Here are the basic steps:
Select your site and go to Site Actions, Site Settings.
In the Galleries section, select Site Content Types (below we show a subset of existing content types):
To view all the details of the content type, simply click on it. In the view below, you see a list of the content columns used for that content type. But you aren’t finished yet. You need to know if that content type was created from scratch or selected from a list of existing content types -- you are trying to map the current structure right?
So you have to click on each column in the list.
Depending on whether it’s a custom one you created for this content type or one you inherited from an existing content type column, you get two different views:
A defined column
A custom created column
Congratulations, you have documented your first content type. Now go do that for every content type you have in this site. Then go to the next site and do the same thing. Don’t stop until you have it all documented. Once it’s documented, put it into a visual that makes it easier to see the relationships between content types and associated columns. Visio would work here. Note that you’ll also need to document any associated workflows, templates used and information policies applied.
But Wait, Your IA Isn’t Done Yet
What you have done so far is document your existing information architecture (again assuming you are currently using some version of SharePoint). Now you need to map it to a new, improved IA that works with SharePoint 2010. This includes identifying collection level content types that can be used throughout different sites, defining standard metadata to use in your content type columns, and more.
What tool does Microsoft provide to do redesign your structure quickly and easily? Again you could use Visio here. But keep in mind it’s a read only design. Once you finalize it, then it needs to actually be implemented in the SharePoint environment -- again, another manual process that can be tedious and take a lot of time.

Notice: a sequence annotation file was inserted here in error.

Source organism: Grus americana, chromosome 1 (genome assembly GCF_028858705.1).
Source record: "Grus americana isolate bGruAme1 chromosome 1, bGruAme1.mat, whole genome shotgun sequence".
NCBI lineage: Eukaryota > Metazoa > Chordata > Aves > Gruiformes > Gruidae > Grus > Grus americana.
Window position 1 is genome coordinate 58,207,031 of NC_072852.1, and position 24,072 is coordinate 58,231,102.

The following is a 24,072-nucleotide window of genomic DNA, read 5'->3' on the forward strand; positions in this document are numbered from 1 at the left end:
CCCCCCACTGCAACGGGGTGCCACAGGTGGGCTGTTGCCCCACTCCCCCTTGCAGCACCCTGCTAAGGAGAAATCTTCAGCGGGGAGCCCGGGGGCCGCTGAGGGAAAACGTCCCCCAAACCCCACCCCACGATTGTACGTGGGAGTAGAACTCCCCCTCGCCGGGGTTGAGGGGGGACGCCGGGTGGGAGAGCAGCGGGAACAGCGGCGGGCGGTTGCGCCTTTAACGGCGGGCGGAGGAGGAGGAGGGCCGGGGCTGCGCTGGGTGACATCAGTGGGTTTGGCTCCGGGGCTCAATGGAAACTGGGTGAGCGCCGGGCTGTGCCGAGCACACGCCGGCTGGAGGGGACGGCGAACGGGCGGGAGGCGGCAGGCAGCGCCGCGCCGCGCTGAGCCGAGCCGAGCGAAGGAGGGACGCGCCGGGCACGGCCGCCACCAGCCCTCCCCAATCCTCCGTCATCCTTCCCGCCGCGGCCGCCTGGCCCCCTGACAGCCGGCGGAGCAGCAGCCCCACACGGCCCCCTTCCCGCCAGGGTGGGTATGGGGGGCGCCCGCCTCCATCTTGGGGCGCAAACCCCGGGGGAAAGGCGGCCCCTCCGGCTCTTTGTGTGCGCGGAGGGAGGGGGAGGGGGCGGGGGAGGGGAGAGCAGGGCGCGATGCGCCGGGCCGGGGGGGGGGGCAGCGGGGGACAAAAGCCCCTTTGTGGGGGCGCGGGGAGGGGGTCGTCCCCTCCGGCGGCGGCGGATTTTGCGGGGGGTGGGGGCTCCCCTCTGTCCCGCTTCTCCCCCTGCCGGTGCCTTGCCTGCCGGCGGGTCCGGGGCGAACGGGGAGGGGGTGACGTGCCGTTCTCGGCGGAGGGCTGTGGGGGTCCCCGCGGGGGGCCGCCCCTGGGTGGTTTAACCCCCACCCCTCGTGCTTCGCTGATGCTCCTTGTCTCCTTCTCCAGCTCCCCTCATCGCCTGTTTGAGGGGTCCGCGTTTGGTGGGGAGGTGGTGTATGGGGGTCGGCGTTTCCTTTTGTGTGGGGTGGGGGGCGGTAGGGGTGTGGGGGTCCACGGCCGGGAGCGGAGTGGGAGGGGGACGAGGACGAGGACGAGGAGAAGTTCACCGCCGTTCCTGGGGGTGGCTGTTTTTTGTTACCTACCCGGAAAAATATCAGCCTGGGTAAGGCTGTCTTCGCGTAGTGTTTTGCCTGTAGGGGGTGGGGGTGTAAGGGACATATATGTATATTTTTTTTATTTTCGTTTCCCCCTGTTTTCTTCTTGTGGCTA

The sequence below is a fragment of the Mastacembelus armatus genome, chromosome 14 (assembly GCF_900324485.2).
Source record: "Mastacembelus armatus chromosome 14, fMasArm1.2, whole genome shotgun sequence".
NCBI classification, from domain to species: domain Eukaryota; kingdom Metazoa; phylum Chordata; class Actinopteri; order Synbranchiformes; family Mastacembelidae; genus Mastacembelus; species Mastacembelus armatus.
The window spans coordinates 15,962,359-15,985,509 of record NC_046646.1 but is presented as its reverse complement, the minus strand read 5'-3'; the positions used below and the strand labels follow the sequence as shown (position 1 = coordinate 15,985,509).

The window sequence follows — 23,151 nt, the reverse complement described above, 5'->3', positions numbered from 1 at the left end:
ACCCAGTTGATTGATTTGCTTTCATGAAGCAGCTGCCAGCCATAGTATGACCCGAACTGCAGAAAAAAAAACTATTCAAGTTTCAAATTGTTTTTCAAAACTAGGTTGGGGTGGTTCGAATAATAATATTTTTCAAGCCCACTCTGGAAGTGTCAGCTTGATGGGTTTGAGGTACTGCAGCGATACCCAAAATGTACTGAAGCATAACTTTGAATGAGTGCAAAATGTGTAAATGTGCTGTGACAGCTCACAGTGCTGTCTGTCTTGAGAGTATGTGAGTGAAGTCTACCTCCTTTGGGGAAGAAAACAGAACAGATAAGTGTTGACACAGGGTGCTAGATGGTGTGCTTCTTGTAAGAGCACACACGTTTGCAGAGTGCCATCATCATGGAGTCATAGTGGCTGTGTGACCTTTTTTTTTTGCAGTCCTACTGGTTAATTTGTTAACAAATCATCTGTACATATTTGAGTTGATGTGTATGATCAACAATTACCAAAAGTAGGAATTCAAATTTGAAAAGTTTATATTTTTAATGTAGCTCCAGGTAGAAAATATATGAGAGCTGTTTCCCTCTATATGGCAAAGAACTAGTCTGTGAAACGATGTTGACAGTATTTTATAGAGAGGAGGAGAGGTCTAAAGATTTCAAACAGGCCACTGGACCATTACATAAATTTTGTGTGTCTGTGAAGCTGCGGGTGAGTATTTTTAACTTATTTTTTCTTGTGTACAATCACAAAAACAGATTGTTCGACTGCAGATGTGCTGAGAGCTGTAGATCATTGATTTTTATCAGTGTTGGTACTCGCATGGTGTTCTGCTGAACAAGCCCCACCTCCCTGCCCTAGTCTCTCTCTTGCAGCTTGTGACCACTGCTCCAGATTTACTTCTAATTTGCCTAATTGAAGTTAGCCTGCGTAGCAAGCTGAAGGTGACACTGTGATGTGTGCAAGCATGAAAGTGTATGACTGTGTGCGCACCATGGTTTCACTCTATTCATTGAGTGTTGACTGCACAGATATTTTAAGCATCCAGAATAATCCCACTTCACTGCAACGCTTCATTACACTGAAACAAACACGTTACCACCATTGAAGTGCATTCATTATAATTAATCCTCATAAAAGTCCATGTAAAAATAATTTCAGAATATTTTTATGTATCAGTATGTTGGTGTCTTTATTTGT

And then what happens if you implement this new information architecture and need to change it? Well, you’ll have to look at all your existing IA documents, note where all the appropriate changes need to be made (and in what order), update the documentation and then head over to SharePoint to implement the changes.
The Ideal SharePoint Information Architecture Tool
I’m tired just writing that process.
A SharePoint Information Architect has better things to do then spend his time doing manual tasks that, with the right tool, he wouldn’t have to do. Here we are talking quickly document and visualize the existing environment in real-time, make any changes necessary and automatically have the SharePoint 2010 environment updated and content migrated over. And when a change needs to happen, just open up that living documentation, make the required changes and tell the tool to implement them -- no manual SharePoint task required.
Now that’s the tool I would want as a SharePoint IA. Wouldn’t you?